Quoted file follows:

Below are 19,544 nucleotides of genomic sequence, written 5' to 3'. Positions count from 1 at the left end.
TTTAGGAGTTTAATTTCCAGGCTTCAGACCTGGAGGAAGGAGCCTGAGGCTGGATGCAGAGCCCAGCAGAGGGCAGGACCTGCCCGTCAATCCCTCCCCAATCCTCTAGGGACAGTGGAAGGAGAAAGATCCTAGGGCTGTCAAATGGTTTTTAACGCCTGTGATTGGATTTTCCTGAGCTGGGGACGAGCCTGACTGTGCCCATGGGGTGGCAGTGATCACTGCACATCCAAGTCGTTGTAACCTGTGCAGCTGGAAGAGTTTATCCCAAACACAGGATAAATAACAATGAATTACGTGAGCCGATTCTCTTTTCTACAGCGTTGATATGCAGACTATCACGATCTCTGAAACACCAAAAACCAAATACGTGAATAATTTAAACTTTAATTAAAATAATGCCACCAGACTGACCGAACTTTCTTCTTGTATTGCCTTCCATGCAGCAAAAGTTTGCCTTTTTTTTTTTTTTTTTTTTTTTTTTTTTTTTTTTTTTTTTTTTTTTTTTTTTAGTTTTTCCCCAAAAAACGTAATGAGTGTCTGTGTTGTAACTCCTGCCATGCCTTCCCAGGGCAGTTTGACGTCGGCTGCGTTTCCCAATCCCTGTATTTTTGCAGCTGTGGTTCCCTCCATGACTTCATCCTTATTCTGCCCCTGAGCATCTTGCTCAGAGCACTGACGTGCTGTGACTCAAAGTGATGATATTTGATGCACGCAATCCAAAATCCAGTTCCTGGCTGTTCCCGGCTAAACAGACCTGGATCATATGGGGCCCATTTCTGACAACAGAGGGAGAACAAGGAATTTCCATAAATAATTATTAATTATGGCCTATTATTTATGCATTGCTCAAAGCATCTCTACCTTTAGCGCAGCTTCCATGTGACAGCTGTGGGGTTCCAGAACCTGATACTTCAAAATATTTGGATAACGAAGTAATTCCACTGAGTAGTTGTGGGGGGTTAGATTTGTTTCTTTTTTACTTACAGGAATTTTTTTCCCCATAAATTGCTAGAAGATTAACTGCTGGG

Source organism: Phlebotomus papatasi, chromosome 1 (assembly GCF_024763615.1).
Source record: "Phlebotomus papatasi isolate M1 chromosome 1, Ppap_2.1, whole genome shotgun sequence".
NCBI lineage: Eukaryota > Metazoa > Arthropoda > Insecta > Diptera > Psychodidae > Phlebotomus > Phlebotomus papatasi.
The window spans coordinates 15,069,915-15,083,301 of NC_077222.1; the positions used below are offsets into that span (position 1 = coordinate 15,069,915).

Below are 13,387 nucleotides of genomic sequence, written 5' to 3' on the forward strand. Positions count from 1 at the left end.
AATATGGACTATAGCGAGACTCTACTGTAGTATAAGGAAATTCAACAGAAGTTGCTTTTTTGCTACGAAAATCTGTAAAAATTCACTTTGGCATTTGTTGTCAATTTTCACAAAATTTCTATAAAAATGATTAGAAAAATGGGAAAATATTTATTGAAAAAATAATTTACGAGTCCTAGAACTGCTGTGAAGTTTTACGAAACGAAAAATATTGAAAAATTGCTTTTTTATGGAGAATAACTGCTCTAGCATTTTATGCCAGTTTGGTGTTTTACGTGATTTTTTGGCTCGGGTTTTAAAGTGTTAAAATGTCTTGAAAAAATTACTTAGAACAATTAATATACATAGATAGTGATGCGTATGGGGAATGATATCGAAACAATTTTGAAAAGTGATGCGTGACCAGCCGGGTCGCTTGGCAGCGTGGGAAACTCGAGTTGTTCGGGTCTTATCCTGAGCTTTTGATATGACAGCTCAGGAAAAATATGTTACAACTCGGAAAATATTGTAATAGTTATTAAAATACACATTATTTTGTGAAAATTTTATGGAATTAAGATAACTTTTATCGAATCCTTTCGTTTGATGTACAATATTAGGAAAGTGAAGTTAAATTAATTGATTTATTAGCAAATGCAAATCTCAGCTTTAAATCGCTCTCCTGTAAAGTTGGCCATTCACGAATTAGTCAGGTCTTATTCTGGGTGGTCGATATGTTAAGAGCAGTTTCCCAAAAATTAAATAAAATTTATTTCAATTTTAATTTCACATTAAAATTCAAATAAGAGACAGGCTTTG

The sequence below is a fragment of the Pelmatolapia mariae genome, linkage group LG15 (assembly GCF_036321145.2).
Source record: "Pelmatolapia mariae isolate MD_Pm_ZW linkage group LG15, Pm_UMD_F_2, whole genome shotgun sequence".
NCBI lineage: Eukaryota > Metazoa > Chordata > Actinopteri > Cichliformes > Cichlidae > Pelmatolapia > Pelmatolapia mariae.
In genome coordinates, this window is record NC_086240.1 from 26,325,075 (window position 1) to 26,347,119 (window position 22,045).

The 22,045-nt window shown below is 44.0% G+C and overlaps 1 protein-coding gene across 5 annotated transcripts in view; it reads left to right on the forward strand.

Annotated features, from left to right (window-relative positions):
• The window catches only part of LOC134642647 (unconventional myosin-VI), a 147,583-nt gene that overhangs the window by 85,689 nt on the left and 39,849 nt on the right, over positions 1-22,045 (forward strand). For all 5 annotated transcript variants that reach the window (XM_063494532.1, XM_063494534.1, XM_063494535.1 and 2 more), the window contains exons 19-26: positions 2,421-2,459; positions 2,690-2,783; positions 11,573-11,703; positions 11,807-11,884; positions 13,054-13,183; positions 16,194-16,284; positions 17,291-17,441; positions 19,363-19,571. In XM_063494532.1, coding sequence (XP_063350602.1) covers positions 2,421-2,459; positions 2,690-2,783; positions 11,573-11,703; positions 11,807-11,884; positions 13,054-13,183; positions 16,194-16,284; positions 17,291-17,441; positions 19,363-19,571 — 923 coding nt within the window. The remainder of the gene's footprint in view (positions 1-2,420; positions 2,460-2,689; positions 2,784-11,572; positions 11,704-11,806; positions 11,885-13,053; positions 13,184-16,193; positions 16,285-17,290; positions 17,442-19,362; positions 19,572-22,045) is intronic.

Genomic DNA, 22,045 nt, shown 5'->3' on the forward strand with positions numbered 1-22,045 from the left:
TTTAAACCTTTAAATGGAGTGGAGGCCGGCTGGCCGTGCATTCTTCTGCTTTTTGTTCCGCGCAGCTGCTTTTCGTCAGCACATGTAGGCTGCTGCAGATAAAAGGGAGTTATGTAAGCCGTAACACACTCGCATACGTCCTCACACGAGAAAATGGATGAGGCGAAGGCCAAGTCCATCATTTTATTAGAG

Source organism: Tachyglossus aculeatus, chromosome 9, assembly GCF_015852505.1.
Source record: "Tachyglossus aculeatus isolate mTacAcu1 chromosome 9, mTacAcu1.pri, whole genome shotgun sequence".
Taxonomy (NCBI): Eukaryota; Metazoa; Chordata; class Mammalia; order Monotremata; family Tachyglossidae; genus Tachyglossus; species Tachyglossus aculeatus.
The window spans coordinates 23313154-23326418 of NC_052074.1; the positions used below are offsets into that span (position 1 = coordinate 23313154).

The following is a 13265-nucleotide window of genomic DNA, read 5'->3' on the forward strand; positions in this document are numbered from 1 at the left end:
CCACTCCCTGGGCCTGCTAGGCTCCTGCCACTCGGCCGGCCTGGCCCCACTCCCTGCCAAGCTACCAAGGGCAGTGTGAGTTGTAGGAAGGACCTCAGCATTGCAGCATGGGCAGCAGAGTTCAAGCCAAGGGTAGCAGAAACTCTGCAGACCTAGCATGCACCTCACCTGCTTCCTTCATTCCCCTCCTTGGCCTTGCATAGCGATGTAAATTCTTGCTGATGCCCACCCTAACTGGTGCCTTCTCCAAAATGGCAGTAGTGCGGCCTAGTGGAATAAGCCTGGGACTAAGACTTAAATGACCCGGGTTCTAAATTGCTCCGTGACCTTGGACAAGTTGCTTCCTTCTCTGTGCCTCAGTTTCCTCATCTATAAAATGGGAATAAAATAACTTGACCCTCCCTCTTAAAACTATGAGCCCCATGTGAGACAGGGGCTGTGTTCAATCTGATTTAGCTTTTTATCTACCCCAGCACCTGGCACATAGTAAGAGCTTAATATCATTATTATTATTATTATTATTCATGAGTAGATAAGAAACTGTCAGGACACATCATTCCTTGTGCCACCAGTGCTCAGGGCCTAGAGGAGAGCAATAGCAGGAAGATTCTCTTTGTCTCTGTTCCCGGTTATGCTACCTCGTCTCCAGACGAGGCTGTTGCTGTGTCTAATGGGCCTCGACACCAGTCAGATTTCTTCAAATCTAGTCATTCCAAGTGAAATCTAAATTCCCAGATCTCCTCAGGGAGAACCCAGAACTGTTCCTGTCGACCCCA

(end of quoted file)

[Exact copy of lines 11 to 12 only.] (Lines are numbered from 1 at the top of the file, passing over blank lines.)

NCBI lineage: Eukaryota > Metazoa > Chordata > Actinopteri > Cichliformes > Cichlidae > Pelmatolapia > Pelmatolapia mariae.
In genome coordinates, this window is record NC_086240.1 from 26,325,075 (window position 1) to 26,347,119 (window position 22,045).